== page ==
If you look closely at the product information for many commercial antibodies, you will see that they are protein A purified. Protein A is a surface protein that was originally found in the cell wall of staphyloccoccus aureus bacteria. On the surface of bacteria it serves as a defense against the host immune system and allows the bacteria to survive longer and be more virulent. Protein A binds the Fc portion of IgG antibodies.
The Fc portion is composed of two heavy chains and is base of the “Y” structure of the antibody. By binding the IgG antibody in this way the bacteria effectively disables those antibodies from recognizing it, and also creates a nice camouflage for itself. Interestingly, protein A has also been shown to promote the formation of biofilm, which protects and helps improve the chance of survival for a colony of bacteria. The most useful characteristic of protein A for humans is its affinity for the Fc portion of IgG antibodies. We can immobilize the protein A onto resin columns or onto magnetic beads and use them to capture IgG’s from cell lysate. In the case of a protein A column, the resin can be washed to remove all unwanted protein or other material, and the IgG of interest can be eluted as a purified sample. Protein A beads can be washed and collected by centrifuge. If the beads are magnetic then a centrifuge is not needed and the beads can be retrieved and washed via a biomagnetic separation process.
Protein A columns
Protein A columns are available for use in the laboratory to aid in any research and development that requires purification of IgG from complex media. The protein A columns are typically made of agarose packed into spin columns. The spin columns are made to hold different volumes in order to accommodate a wide variety of sample sizes. The protein A is covalently attached to the agarose via amine-reactive chemistry and is very stable. Some columns are made of sepharose, which is a trade name material that defines both the resin and the protein A coupling chemistry. Either way, the columns are simple to use and instructions are included. Sometimes the kits will include washing buffer and elution buffer in order to simplify and streamline the process.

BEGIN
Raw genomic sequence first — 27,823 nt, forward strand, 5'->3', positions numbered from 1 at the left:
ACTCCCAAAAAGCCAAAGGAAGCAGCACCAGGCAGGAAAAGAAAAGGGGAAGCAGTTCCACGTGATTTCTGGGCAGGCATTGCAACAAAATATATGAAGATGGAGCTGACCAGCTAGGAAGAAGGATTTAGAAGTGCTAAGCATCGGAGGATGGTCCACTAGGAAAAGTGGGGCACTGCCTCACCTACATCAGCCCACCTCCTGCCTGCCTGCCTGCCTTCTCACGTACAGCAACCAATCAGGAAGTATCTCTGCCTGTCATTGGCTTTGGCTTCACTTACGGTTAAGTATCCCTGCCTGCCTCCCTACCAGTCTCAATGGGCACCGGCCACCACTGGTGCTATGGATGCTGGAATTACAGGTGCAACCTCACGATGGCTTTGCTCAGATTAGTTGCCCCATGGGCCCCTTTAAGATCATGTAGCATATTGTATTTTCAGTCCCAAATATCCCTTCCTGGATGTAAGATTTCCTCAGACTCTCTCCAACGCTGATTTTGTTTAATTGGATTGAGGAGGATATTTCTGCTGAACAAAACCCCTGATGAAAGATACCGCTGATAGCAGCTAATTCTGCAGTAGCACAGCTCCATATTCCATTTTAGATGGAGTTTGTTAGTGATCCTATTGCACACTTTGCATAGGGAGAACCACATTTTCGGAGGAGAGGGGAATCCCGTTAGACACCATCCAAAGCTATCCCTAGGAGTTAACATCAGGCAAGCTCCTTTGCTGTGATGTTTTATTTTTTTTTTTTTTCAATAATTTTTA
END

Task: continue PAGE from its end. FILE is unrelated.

Protein A magnetic beads
The most common method of attaching protein to the surface of superparamagnetic nanoparticles is to coat the surface of the bead with a polymer that allows further conjugation of protein to the surface of the bead, or to embed the beads into a polymer structure. One drawback of this method is that the polymer is susceptible to contamination via non-specific protein interactions. A new approach, recently published in the journal Analytical Biochemistry, involved embedding the magnetic beads into a matrix of crosslinked protein. In this case the researchers crosslinked protein A together around magnetic beads to create a magnetic protein matrix devoid of any added polymer. The team demonstrated that the complex was able to capture and purify IgG antibodies from human blood plasma.
It is human ingenuity that took the protein A from the surface of bacteria and turned it into an essential part of the biotechnological toolkit, and it will be human ingenuity that will continue to expand our idea of what those tools can be and do.